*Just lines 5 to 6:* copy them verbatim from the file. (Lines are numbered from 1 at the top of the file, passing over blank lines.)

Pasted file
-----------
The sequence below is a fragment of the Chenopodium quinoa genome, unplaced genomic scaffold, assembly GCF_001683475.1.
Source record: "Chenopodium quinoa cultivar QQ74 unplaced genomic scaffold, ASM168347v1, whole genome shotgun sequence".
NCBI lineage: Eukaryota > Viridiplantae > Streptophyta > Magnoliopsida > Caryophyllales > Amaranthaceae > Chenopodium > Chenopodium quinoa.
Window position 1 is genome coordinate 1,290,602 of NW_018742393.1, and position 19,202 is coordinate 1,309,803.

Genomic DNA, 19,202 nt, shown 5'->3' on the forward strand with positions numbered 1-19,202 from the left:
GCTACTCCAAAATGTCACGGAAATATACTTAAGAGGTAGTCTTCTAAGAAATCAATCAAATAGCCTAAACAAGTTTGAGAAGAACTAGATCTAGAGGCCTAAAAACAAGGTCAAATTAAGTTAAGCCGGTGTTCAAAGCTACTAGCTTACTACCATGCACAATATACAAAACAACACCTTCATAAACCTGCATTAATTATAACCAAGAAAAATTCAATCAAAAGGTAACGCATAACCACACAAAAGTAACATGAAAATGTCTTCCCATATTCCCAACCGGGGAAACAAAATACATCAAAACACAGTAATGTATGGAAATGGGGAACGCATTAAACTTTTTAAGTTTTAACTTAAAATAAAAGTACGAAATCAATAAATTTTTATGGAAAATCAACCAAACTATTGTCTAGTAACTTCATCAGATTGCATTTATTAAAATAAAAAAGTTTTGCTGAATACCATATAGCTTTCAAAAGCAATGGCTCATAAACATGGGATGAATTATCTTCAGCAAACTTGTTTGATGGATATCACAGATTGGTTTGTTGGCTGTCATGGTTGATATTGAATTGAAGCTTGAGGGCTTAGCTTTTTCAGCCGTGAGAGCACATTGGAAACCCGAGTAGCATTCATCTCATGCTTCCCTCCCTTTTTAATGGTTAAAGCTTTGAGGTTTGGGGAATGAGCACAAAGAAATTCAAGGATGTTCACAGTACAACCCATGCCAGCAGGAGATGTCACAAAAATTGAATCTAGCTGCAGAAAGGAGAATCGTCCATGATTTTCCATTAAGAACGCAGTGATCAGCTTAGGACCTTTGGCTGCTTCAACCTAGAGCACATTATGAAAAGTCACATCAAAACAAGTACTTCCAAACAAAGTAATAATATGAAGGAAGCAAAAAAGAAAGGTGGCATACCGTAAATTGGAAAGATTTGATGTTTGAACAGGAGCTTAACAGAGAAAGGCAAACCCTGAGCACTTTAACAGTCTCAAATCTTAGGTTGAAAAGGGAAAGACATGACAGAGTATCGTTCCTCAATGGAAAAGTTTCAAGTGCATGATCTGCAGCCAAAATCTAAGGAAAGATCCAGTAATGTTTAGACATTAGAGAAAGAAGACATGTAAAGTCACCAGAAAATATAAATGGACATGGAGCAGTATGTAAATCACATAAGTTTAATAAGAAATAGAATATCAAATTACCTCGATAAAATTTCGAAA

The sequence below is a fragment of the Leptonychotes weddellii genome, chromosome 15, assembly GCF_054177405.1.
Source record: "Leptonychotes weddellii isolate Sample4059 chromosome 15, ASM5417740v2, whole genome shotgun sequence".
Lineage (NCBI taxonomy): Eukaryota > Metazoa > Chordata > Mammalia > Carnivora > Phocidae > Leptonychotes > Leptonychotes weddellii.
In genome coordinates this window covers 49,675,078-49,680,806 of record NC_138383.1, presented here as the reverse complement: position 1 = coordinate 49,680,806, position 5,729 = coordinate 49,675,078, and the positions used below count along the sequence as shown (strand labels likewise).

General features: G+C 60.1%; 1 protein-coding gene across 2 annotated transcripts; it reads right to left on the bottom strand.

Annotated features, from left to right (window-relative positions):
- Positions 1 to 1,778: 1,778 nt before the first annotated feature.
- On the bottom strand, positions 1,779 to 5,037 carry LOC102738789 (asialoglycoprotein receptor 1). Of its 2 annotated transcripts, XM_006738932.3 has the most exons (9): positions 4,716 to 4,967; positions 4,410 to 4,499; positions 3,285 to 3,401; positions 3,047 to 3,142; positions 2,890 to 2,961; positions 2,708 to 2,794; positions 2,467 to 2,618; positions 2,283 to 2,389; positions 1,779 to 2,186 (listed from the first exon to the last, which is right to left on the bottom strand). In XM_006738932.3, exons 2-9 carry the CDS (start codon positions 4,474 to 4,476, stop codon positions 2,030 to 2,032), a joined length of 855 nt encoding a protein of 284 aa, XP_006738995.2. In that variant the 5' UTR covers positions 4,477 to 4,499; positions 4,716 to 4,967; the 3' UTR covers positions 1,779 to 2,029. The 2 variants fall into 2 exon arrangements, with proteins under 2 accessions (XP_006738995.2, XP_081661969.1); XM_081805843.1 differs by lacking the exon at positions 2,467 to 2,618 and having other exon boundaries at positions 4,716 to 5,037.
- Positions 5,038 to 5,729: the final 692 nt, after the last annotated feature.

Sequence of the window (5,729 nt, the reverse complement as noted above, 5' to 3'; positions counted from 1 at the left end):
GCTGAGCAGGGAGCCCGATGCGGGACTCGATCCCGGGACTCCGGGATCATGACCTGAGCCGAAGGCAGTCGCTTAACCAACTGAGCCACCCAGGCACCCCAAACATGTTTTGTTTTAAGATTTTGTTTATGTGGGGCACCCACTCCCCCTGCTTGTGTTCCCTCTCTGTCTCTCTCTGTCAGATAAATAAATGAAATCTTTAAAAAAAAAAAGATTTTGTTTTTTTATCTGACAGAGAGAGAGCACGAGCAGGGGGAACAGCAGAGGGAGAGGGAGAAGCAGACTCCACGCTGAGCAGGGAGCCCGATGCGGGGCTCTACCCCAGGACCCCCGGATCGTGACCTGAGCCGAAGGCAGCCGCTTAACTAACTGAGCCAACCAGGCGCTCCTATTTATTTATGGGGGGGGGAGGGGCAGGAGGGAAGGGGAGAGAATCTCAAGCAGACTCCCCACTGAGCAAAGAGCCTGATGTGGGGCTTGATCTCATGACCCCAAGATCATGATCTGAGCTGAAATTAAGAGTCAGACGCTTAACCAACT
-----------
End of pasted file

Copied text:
Genomic DNA, 19,202 nt, shown 5'->3' on the forward strand with positions numbered 1-19,202 from the left:
GCTACTCCAAAATGTCACGGAAATATACTTAAGAGGTAGTCTTCTAAGAAATCAATCAAATAGCCTAAACAAGTTTGAGAAGAACTAGATCTAGAGGCCTAAAAACAAGGTCAAATTAAGTTAAGCCGGTGTTCAAAGCTACTAGCTTACTACCATGCACAATATACAAAACAACACCTTCATAAACCTGCATTAATTATAACCAAGAAAAATTCAATCAAAAGGTAACGCATAACCACACAAAAGTAACATGAAAATGTCTTCCCATATTCCCAACCGGGGAAACAAAATACATCAAAACACAGTAATGTATGGAAATGGGGAACGCATTAAACTTTTTAAGTTTTAACTTAAAATAAAAGTACGAAATCAATAAATTTTTATGGAAAATCAACCAAACTATTGTCTAGTAACTTCATCAGATTGCATTTATTAAAATAAAAAAGTTTTGCTGAATACCATATAGCTTTCAAAAGCAATGGCTCATAAACATGGGATGAATTATCTTCAGCAAACTTGTTTGATGGATATCACAGATTGGTTTGTTGGCTGTCATGGTTGATATTGAATTGAAGCTTGAGGGCTTAGCTTTTTCAGCCGTGAGAGCACATTGGAAACCCGAGTAGCATTCATCTCATGCTTCCCTCCCTTTTTAATGGTTAAAGCTTTGAGGTTTGGGGAATGAGCACAAAGAAATTCAAGGATGTTCACAGTACAACCCATGCCAGCAGGAGATGTCACAAAAATTGAATCTAGCTGCAGAAAGGAGAATCGTCCATGATTTTCCATTAAGAACGCAGTGATCAGCTTAGGACCTTTGGCTGCTTCAACCTAGAGCACATTATGAAAAGTCACATCAAAACAAGTACTTCCAAACAAAGTAATAATATGAAGGAAGCAAAAAAGAAAGGTGGCATACCGTAAATTGGAAAGATTTGATGTTTGAACAGGAGCTTAACAGAGAAAGGCAAACCCTGAGCACTTTAACAGTCTCAAATCTTAGGTTGAAAAGGGAAAGACATGACAGAGTATCGTTCCTCAATGGAAAAGTTTCAAGTGCATGATCTGCAGCCAAAATCTAAGGAAAGATCCAGTAATGTTTAGACATTAGAGAAAGAAGACATGTAAAGTCACCAGAAAATATAAATGGACATGGAGCAGTATGTAAATCACATAAGTTTAATAAGAAATAGAATATCAAATTACCTCGATAAAATTTCGAAA